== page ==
transferred from an individual to the crime scene, and from the crime scene to an individual. Forensic hair examiners generally recognize that various physical characteristics of hairs can be identified and are sufficiently different among individuals that they can be useful in including, or excluding, certain persons from the pool of possible sources of the hair. The results of analyses from hair comparisons typically are accepted as class associations; that is, a conclusion of a “match” means only that the hair could have come from any person whose hair exhibited—within some levels of measurement uncertainties—the same microscopic characteristics, but it cannot uniquely identify one person. However, this information might be sufficiently useful to “narrow the pool” by excluding certain persons as sources of the hair.

Although animal hairs might provide useful evidence in certain cases (e.g., animal poaching), animal hair analysis often can lead to an identification of only the type of animal, not the specific breed66; consequently, most (90 to 95 percent) of hair analyses refer to analyses of human hair. Human hairs from different parts of the body have different characteristics; Houck cautions strongly against drawing conclusions about hairs from one part of the body based on analyses of hairs from a different body part.67

Houck and Bisbing recommend as minimal training for hair examiners a bachelor’s degree in a natural or applied science (e.g., chemistry, biology, forensic science), on-the-job training programs, and an annual proficiency test.68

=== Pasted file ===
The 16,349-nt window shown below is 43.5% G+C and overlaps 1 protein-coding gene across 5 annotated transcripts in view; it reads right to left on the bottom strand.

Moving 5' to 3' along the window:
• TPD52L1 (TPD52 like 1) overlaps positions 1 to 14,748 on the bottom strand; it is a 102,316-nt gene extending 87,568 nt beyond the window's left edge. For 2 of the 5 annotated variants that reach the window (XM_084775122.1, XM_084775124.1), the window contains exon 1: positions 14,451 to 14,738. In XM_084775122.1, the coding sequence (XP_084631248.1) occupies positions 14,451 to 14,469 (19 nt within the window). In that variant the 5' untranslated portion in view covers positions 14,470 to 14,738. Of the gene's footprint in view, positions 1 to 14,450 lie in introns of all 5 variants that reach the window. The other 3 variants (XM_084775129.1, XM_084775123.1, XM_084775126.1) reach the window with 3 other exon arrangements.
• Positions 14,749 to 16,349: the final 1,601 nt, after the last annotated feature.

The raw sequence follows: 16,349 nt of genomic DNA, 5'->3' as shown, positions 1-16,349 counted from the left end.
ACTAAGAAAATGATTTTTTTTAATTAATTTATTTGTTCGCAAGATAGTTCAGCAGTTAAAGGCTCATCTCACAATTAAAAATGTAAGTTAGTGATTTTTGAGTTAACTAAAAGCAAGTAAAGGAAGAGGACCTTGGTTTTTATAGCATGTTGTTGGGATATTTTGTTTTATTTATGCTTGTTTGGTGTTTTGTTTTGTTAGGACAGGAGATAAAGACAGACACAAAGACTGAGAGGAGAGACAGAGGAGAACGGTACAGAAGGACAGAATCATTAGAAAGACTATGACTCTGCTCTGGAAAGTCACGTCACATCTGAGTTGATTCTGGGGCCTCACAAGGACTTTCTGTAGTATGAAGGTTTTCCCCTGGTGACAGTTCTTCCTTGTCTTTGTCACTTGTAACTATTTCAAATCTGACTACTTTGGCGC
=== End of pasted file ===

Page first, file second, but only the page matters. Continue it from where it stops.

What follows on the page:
Sample Data and Collection

Sample hairs received for analysis initially are examined macroscopically for certain broad features such as color, shaft form (e.g., straight, wavy, curved, kinked), length, and overall shaft thickness (e.g., fine, medium, coarse).

In the second stage of analysis, hairs are mounted on microscopic slides using a mounting medium that has the same refractive index (about 1.54) as the hair, to better view the microscopic features (see next section). One hair or multiple hairs from the same source may be mounted on a glass microscope slide with an appropriate cover slip, as long as each mounted hair is clearly visible. It is most important that questioned and known hairs are mounted in the same type of mounting medium.

During this examination, the hair analyst attempts to identify the part of the body from which the hair might have come, based on certain de-


P.D. Barnett and R.R. Ogle. 1982. Probabilities and human hair comparison. Journal of Forensic Sciences 27(2):272-278.


M.M. Houck and R.E. Bisbing. 2005. Forensic human hair examination and comparison in the 21st century. Forensic Science Review 17(1):7.


Ibid., p. 12.

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